Anyway, I believe what I was getting at is this: why do people who essentially stop associating with you suddenly invite you to stuff, and fully expect you to say "Awesome! I'll totally be there!"? Are they just trying to rub it in your face somehow? Did they truly forget that they haven't actually spoken with you for well over a year? Do they just not have very many friends, so they have to resort to inviting people who may or may not even remember who they are? Then again, there are people who are going to tell me that perhaps they are making a genuine effort to revive the friendship... but I doubt that, because if they were, why wait for a specific occasion? There were plenty of other times when it might have looked much more sincere.




Repost from someone's Facebook note:

I got this email this morning as SPAM, normally I would just delete it but after taking the time to read it I thought I'd share it with you. For all you Band of Brothers fans and anyone who has had any family or friends serve in the military. I'd rather read about this than the recent celebrity deaths that have been all over the news / news papers / internet / radio . . .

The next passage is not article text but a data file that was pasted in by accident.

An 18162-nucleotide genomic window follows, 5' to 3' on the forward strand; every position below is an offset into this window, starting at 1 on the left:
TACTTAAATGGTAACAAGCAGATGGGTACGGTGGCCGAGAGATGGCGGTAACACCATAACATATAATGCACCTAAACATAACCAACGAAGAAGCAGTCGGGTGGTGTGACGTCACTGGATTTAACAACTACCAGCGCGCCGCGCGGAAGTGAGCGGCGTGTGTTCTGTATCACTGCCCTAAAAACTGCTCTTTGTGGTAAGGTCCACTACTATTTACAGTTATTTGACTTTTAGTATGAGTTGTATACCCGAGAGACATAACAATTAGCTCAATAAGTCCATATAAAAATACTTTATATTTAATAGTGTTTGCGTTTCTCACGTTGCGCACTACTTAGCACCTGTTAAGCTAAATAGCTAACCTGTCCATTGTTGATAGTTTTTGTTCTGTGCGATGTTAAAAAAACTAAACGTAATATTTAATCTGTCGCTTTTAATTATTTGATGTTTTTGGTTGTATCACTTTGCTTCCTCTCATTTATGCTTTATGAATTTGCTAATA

One of the "Band of Brothers" soldiers died on June 17, 2009.

We're hearing a lot today about big splashy memorial services.

I want a nationwide memorial service for Darrell "Shifty" Powers.

Shifty volunteered for the airborne in WWII and served with Easy Company of
the 506th Parachute Infantry Regiment, part of the 101st Airborne Infantry.
If you've seen Band of Brothers on HBO or the History Channel, you know
Shifty. His character appears in all 10 episodes, and Shifty himself is
interviewed in several of them.

I met Shifty in the Philadelphia airport several years ago.
I didn't know who he was at the time. I just saw an elderly gentleman
having trouble reading his ticket. I offered to help, assured him that he
was at the right gate, and noticed the "Screaming Eagle", the
symbol of the 101st Airborne, on his hat.

Making conversation, I asked him if he'd been in the 101st Airborne or if
his son was serving. He said quietly that he had been in the 101st. I
thanked him for his service, then asked him when he served, and how many
jumps he made.

Quietly and humbly, he said "Well, I guess I signed up in 1941 or so, and
was in until sometime in 1945" at which point my heart skipped.

At that point, again, very humbly, he said "I made the 5 training jumps at
Toccoa, and then jumped into Normandy .. do you know where Normandy
is?" At this point my heart stopped.

I told him yes, I know exactly where Normandy was, and I know
what D-Day was. At that point he said "I also made a second jump
into Holland, into Arnhem." I was standing with a genuine war hero . . .
and then I realized that it was June, just after the anniversary of D-Day.

I asked Shifty if he was on his way back from France, and he said "Yes.
And it's real sad because these days so few of the guys are left, and those
that are, lots of them can't make the trip." My heart was in my throat and